Bored with the same bland silver and white cars dominating the highways? Worry not. Blue is the car color of tomorrow. - Automotive paint supplier PPG Industries recently issued its annual forecast of popular car colors. Blues, particularly more vibrant, richer, complex blues, will take on a more important role in car styling, said Jane Harrington, PPG's manager of color styling for automotive coatings.
"It's one of those colors that complements vehicle shapes," Harrington said. "It's a globally acceptable color. It doesn't have any bad connotations."
PPG, based in Troy, Mich., infers future car colors from trends in a wide variety of areas, including fashion, interior design and consumer products. In fact, color is making its way into a growing number of consumer markets, Harrington said, with customizable color now an option with cell phones, kitchen appliances and even washing machines.
"Look at home appliances - washers and driers and refrigerators used to be tan or white," she said. "You can get those in brushed aluminums. You get those in a variety of hues: red, blue, green, whatever works with the interior of your home. I think that's affected all aspect of designs."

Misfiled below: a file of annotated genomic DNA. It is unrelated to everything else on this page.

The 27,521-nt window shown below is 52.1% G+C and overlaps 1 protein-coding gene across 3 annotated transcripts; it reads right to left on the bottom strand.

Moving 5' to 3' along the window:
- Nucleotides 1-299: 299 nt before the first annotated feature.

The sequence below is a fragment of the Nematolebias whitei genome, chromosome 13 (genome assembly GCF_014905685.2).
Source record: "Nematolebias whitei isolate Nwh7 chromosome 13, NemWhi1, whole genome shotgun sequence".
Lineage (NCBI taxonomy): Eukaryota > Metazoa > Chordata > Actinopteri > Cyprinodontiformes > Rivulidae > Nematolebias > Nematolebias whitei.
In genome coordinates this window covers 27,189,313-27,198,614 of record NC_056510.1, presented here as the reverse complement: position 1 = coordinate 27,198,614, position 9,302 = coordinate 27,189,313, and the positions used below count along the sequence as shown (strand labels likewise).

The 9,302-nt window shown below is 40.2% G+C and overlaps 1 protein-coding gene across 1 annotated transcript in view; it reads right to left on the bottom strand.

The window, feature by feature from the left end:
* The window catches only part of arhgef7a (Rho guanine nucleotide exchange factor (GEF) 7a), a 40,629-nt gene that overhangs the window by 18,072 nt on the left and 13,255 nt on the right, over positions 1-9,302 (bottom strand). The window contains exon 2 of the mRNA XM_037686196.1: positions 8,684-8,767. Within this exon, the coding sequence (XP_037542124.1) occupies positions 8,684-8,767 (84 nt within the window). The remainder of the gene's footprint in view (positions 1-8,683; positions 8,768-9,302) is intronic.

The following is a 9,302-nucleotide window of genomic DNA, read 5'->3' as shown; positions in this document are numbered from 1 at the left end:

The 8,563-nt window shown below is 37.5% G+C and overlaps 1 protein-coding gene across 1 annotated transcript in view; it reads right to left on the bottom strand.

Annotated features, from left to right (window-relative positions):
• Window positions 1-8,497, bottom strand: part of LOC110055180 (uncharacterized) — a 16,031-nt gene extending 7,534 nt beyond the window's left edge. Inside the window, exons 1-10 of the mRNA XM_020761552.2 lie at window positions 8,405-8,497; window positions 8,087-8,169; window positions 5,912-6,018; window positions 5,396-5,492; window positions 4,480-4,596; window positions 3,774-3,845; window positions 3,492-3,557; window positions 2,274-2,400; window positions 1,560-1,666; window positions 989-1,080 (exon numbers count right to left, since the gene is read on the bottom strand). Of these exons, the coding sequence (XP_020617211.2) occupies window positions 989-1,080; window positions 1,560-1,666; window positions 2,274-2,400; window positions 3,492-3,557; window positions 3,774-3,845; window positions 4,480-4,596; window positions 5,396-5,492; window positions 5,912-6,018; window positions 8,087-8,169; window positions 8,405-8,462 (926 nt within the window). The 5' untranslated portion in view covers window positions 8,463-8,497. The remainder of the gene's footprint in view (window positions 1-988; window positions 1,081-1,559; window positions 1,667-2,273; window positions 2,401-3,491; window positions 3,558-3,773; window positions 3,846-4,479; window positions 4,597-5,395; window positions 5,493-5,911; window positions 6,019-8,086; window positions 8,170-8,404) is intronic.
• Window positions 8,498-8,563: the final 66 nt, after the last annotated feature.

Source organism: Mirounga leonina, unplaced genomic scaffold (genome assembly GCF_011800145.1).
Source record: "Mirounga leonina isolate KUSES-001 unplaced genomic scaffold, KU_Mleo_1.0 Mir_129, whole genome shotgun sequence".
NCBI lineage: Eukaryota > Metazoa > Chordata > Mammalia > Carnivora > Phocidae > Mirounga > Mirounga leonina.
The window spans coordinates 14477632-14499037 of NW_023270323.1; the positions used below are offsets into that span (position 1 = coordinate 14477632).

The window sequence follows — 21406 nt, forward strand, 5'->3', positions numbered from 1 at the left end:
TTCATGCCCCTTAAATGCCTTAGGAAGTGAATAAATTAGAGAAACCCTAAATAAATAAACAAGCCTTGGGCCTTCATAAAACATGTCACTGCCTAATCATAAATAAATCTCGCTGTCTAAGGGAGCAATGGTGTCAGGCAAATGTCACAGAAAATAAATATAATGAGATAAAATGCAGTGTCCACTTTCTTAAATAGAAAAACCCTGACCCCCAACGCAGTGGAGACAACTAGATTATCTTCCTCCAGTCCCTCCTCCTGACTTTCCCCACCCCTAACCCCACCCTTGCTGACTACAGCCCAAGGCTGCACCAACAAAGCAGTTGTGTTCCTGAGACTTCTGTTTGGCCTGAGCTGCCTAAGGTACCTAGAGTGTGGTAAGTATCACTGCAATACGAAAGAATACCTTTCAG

PPG is not the only company that sees blue as the color of tomorrow. In April, a report by chemicals giant DuPont also predicted a resurgence in blue. It saw an increasing focus on the environment as a reason.
"The source of the trend is influenced by ecological concepts, as we talk about sky, water," said Karen Surcina, color manager for DuPont Co. "You can also talk about blue as a sophisticated look."
PPG said its colorists have developed more than 130 color concepts for its automaker customers to consider for the 2011-12 model years. The palette includes a color called "Lights Out," a deep, dark blue accented by sparkling glass flakes, and "Split & Peel," a pale, creamy yellow.
Among existing cars, silver continues to be the most popular color in North America, PPG said. Twenty percent of new cars purchased this year were silver, PPG said. White was second, at 18 percent, followed by black at 17 percent and red at 13 percent.